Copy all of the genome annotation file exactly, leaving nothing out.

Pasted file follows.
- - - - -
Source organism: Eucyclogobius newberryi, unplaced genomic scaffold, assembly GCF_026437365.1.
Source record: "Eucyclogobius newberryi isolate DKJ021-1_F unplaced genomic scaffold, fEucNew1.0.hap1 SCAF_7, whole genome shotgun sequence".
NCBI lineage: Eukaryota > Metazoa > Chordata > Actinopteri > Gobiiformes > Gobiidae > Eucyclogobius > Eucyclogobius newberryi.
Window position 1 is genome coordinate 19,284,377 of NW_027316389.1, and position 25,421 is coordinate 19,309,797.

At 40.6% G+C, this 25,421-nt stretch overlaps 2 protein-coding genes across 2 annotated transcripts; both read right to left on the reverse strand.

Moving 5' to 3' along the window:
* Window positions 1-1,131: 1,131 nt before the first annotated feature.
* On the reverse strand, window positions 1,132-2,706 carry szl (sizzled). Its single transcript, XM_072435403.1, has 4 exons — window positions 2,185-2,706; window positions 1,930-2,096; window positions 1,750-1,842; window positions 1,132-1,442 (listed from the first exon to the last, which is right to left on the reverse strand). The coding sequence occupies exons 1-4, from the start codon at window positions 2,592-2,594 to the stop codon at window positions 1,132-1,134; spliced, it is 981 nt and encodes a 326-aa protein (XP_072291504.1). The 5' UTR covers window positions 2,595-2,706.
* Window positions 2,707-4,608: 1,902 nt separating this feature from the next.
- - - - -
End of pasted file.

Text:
Source organism: Eucyclogobius newberryi, unplaced genomic scaffold, assembly GCF_026437365.1.
Source record: "Eucyclogobius newberryi isolate DKJ021-1_F unplaced genomic scaffold, fEucNew1.0.hap1 SCAF_7, whole genome shotgun sequence".
NCBI lineage: Eukaryota > Metazoa > Chordata > Actinopteri > Gobiiformes > Gobiidae > Eucyclogobius > Eucyclogobius newberryi.
Window position 1 is genome coordinate 19,284,377 of NW_027316389.1, and position 25,421 is coordinate 19,309,797.

At 40.6% G+C, this 25,421-nt stretch overlaps 2 protein-coding genes across 2 annotated transcripts; both read right to left on the reverse strand.

Moving 5' to 3' along the window:
* Window positions 1-1,131: 1,131 nt before the first annotated feature.
* On the reverse strand, window positions 1,132-2,706 carry szl (sizzled). Its single transcript, XM_072435403.1, has 4 exons — window positions 2,185-2,706; window positions 1,930-2,096; window positions 1,750-1,842; window positions 1,132-1,442 (listed from the first exon to the last, which is right to left on the reverse strand). The coding sequence occupies exons 1-4, from the start codon at window positions 2,592-2,594 to the stop codon at window positions 1,132-1,134; spliced, it is 981 nt and encodes a 326-aa protein (XP_072291504.1). The 5' UTR covers window positions 2,595-2,706.
* Window positions 2,707-4,608: 1,902 nt separating this feature from the next.